New Mexico State’s Chase Holbrook gathered plenty of tales, tips in year at Washington State

PULLMAN – Chase Holbrook’s tenure at Washington State as an offensive quality control assistant didn’t last longer than 365 days.

In other words, plenty of time to cultivate a few classic Mike Leach stories.

Holbrook shared one of his personal favorites with the Las Cruces Sun-News after a practice last week at New Mexico State. The Aggies are preparing to face the Cougars Saturday in the season opener at Martin Stadium (7 p.m., Pac-12 Networks), which doubles as a homecoming for Holbrook, now in his second year as NMSU’s quarterbacks coach.

In 2016, Holbrook’s lone year with the Cougars, Leach was holding court in an offensive staff meeting when the coach suddenly excused himself from the room, “which isn’t uncommon,” Holbrook said.

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But this wasn’t a normal bathroom break, because not only did Leach exit without informing the group where he was going, he didn’t return.

“Ten minutes go by and the running backs coach (Jim Mastro) says, ‘Hey, go find him, go see where he’s at,’ ” Holbrook said. “So I walk back and the floor there, they have a coaches locker room with a sauna inside it.

“And I go in, flip the lights of the sauna on and he’s just sitting there in the sauna.

“Didn’t say, ‘Hey guys, I’m going to get up and go,’ he just got up and did it.”

Holbrook had another Leach story queued up when The Spokesman-Review phoned the former Aggies quarterback Monday for more anecdotes from his year with the Cougars.

Late one night, Holbrook and Leach were in the coach’s fourth-floor office reviewing film. The two were making headway until Leach paused the session to take a phone call.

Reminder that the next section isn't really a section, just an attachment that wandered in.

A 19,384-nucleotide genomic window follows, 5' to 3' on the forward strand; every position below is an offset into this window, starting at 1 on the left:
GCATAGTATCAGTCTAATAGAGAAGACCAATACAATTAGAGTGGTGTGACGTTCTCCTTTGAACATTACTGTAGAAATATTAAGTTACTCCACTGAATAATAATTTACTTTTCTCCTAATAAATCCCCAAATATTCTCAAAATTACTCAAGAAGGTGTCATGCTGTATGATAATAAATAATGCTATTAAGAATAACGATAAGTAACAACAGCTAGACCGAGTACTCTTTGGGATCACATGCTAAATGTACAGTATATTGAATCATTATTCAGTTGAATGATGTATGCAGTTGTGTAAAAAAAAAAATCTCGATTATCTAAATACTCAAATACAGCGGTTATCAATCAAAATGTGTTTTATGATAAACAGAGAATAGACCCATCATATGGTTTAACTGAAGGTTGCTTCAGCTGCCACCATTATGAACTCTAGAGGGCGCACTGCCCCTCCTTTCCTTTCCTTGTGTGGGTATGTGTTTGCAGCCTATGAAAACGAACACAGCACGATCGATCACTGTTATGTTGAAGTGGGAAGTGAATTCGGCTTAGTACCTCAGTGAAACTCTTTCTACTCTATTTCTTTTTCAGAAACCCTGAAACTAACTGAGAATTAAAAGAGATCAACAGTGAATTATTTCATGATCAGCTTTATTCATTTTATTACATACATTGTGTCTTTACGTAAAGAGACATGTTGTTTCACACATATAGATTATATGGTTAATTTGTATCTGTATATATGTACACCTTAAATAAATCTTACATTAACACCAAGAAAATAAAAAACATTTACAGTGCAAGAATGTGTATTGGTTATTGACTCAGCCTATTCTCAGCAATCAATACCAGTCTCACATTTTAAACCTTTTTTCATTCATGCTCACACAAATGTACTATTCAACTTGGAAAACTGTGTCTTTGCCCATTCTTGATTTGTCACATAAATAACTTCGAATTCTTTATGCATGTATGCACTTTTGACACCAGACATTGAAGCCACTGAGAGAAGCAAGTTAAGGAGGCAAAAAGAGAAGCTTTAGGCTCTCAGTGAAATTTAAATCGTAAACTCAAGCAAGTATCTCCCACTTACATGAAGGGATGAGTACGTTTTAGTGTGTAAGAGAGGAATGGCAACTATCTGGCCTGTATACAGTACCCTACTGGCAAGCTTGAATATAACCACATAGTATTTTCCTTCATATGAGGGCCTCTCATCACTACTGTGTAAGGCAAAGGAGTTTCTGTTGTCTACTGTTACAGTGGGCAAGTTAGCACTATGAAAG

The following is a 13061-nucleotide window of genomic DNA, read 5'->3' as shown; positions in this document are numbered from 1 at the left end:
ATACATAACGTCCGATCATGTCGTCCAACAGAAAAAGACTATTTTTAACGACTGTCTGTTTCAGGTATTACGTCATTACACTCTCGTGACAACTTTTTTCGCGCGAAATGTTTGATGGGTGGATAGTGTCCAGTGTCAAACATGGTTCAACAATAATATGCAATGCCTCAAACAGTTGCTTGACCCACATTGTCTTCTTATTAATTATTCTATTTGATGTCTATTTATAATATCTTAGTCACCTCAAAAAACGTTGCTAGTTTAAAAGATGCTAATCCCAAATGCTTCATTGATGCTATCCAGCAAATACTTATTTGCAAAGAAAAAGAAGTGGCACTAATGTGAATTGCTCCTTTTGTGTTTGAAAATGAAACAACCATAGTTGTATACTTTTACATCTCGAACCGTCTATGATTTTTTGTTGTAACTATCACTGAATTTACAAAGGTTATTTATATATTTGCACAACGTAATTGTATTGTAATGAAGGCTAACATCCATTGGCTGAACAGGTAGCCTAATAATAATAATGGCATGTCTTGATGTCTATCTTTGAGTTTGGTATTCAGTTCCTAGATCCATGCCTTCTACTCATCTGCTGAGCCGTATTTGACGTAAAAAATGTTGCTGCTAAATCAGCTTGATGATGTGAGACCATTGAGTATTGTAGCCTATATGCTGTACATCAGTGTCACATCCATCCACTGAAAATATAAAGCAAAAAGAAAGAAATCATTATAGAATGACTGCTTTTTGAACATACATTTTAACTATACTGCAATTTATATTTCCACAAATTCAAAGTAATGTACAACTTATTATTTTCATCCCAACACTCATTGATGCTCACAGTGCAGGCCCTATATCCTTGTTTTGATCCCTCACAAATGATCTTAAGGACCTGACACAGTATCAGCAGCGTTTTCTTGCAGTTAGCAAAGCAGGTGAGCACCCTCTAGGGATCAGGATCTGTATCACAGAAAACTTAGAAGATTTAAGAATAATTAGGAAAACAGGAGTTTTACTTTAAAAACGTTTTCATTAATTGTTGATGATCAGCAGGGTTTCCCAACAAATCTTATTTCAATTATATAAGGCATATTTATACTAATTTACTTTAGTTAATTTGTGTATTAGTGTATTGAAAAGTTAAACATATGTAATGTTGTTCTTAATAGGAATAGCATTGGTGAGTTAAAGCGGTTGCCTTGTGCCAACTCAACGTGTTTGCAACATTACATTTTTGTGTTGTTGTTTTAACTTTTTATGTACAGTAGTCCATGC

“This is probably 9, 9:30 at night, for a solid 40 minutes to an hour,” Holbrook said. “And I have no clue who he’s taking to, and we’re kind of stuck on one play. He’s rewinding it, fast-forwarding it, rewinding, fast-forwarding. But he’s talking, he’s not watching.”

Leach finally set his phone down and turned the speaker on as he prepared a cup of tea.

“ ‘Say hello, it’s Matthew McConaughey,’ ” Leach told Holbrook, before directing the celebrity actor to do the same. “ ‘Say hi to Chase,’ ” Leach told McConaughey.

Rest assured, Holbrook picked up more than a few good tales, tips and tricks in his time working alongside one of the game’s most revered offensive minds.

But his one year with Leach is still dwarfed by the nine years he spent joined at the hip with another man responsible for the advent of modern offense.

Holbrook started his playing career at FCS Southeastern Louisiana, where he was recruited by Hal Mumme, credited for designing the Air Raid offense well before Leach made it a household name. Mumme left Southeastern Louisiana after Holbrook’s freshman season and Holbrook followed him to New Mexico State, where the quarterback set – and still owns – school records for total offense (11,577), touchdowns responsible for (93), touchdowns thrown (85) and passing yards (11,846).

In 2009, Mumme accepted a position at Division II McMurry University in Abilene, Texas, and Holbrook tagged along to be the offensive coordinator, quarterbacks coach and running backs coach.

“Not a lot of guys had ever got to work for coach Leach and coach Mumme,” Holbrook said. “Their trees had just parted and never crossed again. I think Dana Holgorsen had maybe worked for both of them at different stints.”